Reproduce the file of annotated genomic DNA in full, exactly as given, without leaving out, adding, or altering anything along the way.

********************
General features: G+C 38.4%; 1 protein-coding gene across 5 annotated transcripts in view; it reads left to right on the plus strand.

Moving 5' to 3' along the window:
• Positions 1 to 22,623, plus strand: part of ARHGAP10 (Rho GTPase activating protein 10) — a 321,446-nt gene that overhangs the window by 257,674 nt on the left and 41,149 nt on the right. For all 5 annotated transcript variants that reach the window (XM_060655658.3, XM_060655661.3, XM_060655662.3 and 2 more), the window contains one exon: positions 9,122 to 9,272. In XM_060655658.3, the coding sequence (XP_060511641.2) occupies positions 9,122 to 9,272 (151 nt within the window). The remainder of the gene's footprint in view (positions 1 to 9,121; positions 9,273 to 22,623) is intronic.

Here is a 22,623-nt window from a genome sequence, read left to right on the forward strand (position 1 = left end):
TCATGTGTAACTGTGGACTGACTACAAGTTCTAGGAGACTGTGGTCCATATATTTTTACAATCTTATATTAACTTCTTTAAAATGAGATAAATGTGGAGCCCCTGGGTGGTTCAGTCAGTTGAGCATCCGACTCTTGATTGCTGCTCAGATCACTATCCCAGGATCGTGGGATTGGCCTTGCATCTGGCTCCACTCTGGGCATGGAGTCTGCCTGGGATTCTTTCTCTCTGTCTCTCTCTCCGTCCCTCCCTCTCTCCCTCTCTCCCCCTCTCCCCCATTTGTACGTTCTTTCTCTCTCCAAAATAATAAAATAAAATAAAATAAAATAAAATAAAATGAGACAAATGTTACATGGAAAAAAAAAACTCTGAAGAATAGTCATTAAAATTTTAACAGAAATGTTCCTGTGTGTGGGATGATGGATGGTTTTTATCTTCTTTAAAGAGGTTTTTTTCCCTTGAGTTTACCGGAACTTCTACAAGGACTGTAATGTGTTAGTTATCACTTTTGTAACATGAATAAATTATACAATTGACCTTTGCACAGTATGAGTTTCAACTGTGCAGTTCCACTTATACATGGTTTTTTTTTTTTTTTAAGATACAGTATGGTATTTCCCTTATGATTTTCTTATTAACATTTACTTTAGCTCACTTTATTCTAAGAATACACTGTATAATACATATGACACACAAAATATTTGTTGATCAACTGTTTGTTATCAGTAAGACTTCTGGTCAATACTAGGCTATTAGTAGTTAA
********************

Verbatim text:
General features: G+C 38.4%; 1 protein-coding gene across 5 annotated transcripts in view; it reads left to right on the plus strand.

Moving 5' to 3' along the window:
• Positions 1 to 22,623, plus strand: part of ARHGAP10 (Rho GTPase activating protein 10) — a 321,446-nt gene that overhangs the window by 257,674 nt on the left and 41,149 nt on the right. For all 5 annotated transcript variants that reach the window (XM_060655658.3, XM_060655661.3, XM_060655662.3 and 2 more), the window contains one exon: positions 9,122 to 9,272. In XM_060655658.3, the coding sequence (XP_060511641.2) occupies positions 9,122 to 9,272 (151 nt within the window). The remainder of the gene's footprint in view (positions 1 to 9,121; positions 9,273 to 22,623) is intronic.

Here is a 22,623-nt window from a genome sequence, read left to right on the forward strand (position 1 = left end):
TCATGTGTAACTGTGGACTGACTACAAGTTCTAGGAGACTGTGGTCCATATATTTTTACAATCTTATATTAACTTCTTTAAAATGAGATAAATGTGGAGCCCCTGGGTGGTTCAGTCAGTTGAGCATCCGACTCTTGATTGCTGCTCAGATCACTATCCCAGGATCGTGGGATTGGCCTTGCATCTGGCTCCACTCTGGGCATGGAGTCTGCCTGGGATTCTTTCTCTCTGTCTCTCTCTCCGTCCCTCCCTCTCTCCCTCTCTCCCCCTCTCCCCCATTTGTACGTTCTTTCTCTCTCCAAAATAATAAAATAAAATAAAATAAAATAAAATAAAATGAGACAAATGTTACATGGAAAAAAAAAACTCTGAAGAATAGTCATTAAAATTTTAACAGAAATGTTCCTGTGTGTGGGATGATGGATGGTTTTTATCTTCTTTAAAGAGGTTTTTTTCCCTTGAGTTTACCGGAACTTCTACAAGGACTGTAATGTGTTAGTTATCACTTTTGTAACATGAATAAATTATACAATTGACCTTTGCACAGTATGAGTTTCAACTGTGCAGTTCCACTTATACATGGTTTTTTTTTTTTTTTAAGATACAGTATGGTATTTCCCTTATGATTTTCTTATTAACATTTACTTTAGCTCACTTTATTCTAAGAATACACTGTATAATACATATGACACACAAAATATTTGTTGATCAACTGTTTGTTATCAGTAAGACTTCTGGTCAATACTAGGCTATTAGTAGTTAA